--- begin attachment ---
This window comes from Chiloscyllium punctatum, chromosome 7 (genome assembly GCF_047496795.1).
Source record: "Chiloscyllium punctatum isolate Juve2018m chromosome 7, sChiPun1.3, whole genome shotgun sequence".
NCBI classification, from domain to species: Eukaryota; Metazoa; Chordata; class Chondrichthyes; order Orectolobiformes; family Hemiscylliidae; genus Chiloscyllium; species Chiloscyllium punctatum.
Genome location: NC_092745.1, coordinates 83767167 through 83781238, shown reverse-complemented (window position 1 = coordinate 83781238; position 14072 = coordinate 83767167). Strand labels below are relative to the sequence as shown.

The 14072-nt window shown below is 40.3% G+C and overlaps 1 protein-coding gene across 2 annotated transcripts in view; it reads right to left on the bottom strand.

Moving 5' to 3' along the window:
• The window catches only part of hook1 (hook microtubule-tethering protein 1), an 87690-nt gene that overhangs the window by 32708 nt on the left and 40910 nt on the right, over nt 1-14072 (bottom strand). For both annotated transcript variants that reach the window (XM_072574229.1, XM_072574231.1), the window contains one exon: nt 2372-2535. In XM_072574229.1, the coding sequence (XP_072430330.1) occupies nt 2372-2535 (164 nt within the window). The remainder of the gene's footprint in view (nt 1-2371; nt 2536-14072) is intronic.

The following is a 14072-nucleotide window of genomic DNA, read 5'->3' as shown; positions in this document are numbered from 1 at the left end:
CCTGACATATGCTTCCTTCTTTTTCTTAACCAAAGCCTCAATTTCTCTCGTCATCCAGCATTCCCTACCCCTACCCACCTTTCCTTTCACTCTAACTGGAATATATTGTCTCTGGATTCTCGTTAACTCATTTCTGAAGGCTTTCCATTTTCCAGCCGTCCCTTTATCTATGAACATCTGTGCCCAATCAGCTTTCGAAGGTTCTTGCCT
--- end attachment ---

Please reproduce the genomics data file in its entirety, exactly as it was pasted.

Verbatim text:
This window comes from Chiloscyllium punctatum, chromosome 7 (genome assembly GCF_047496795.1).
Source record: "Chiloscyllium punctatum isolate Juve2018m chromosome 7, sChiPun1.3, whole genome shotgun sequence".
NCBI classification, from domain to species: Eukaryota; Metazoa; Chordata; class Chondrichthyes; order Orectolobiformes; family Hemiscylliidae; genus Chiloscyllium; species Chiloscyllium punctatum.
Genome location: NC_092745.1, coordinates 83767167 through 83781238, shown reverse-complemented (window position 1 = coordinate 83781238; position 14072 = coordinate 83767167). Strand labels below are relative to the sequence as shown.

The 14072-nt window shown below is 40.3% G+C and overlaps 1 protein-coding gene across 2 annotated transcripts in view; it reads right to left on the bottom strand.

Moving 5' to 3' along the window:
• The window catches only part of hook1 (hook microtubule-tethering protein 1), an 87690-nt gene that overhangs the window by 32708 nt on the left and 40910 nt on the right, over nt 1-14072 (bottom strand). For both annotated transcript variants that reach the window (XM_072574229.1, XM_072574231.1), the window contains one exon: nt 2372-2535. In XM_072574229.1, the coding sequence (XP_072430330.1) occupies nt 2372-2535 (164 nt within the window). The remainder of the gene's footprint in view (nt 1-2371; nt 2536-14072) is intronic.

The following is a 14072-nucleotide window of genomic DNA, read 5'->3' as shown; positions in this document are numbered from 1 at the left end:
CCTGACATATGCTTCCTTCTTTTTCTTAACCAAAGCCTCAATTTCTCTCGTCATCCAGCATTCCCTACCCCTACCCACCTTTCCTTTCACTCTAACTGGAATATATTGTCTCTGGATTCTCGTTAACTCATTTCTGAAGGCTTTCCATTTTCCAGCCGTCCCTTTATCTATGAACATCTGTGCCCAATCAGCTTTCGAAGGTTCTTGCCT